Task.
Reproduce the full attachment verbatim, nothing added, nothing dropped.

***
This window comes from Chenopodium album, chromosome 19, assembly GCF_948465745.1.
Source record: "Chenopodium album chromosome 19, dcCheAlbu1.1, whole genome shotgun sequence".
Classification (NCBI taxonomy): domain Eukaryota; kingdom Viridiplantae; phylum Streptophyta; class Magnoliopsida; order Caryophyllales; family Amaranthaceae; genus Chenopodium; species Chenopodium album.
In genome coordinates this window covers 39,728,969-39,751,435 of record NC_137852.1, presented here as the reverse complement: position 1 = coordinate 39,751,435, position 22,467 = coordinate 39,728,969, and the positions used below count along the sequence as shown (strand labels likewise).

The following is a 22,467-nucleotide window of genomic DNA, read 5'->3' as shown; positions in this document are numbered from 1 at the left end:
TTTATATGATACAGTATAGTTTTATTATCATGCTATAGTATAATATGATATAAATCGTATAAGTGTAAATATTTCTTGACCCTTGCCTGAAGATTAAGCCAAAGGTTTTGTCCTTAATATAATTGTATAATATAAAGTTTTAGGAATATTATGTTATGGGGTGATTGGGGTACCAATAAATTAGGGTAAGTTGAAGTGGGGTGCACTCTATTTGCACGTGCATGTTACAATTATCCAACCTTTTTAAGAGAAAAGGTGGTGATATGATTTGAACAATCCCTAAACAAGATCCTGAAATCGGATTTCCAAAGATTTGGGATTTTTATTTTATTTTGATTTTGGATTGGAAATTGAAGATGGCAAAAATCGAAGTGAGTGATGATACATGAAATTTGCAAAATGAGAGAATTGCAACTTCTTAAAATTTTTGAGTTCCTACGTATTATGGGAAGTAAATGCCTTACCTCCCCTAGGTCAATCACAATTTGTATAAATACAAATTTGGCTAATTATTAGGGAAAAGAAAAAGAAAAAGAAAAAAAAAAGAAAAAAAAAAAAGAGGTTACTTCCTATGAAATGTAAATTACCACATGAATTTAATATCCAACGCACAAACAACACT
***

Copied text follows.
This window comes from Chenopodium album, chromosome 19, assembly GCF_948465745.1.
Source record: "Chenopodium album chromosome 19, dcCheAlbu1.1, whole genome shotgun sequence".
Classification (NCBI taxonomy): domain Eukaryota; kingdom Viridiplantae; phylum Streptophyta; class Magnoliopsida; order Caryophyllales; family Amaranthaceae; genus Chenopodium; species Chenopodium album.
In genome coordinates this window covers 39,728,969-39,751,435 of record NC_137852.1, presented here as the reverse complement: position 1 = coordinate 39,751,435, position 22,467 = coordinate 39,728,969, and the positions used below count along the sequence as shown (strand labels likewise).

The following is a 22,467-nucleotide window of genomic DNA, read 5'->3' as shown; positions in this document are numbered from 1 at the left end:
TTTATATGATACAGTATAGTTTTATTATCATGCTATAGTATAATATGATATAAATCGTATAAGTGTAAATATTTCTTGACCCTTGCCTGAAGATTAAGCCAAAGGTTTTGTCCTTAATATAATTGTATAATATAAAGTTTTAGGAATATTATGTTATGGGGTGATTGGGGTACCAATAAATTAGGGTAAGTTGAAGTGGGGTGCACTCTATTTGCACGTGCATGTTACAATTATCCAACCTTTTTAAGAGAAAAGGTGGTGATATGATTTGAACAATCCCTAAACAAGATCCTGAAATCGGATTTCCAAAGATTTGGGATTTTTATTTTATTTTGATTTTGGATTGGAAATTGAAGATGGCAAAAATCGAAGTGAGTGATGATACATGAAATTTGCAAAATGAGAGAATTGCAACTTCTTAAAATTTTTGAGTTCCTACGTATTATGGGAAGTAAATGCCTTACCTCCCCTAGGTCAATCACAATTTGTATAAATACAAATTTGGCTAATTATTAGGGAAAAGAAAAAGAAAAAGAAAAAAAAAAGAAAAAAAAAAAAGAGGTTACTTCCTATGAAATGTAAATTACCACATGAATTTAATATCCAACGCACAAACAACACT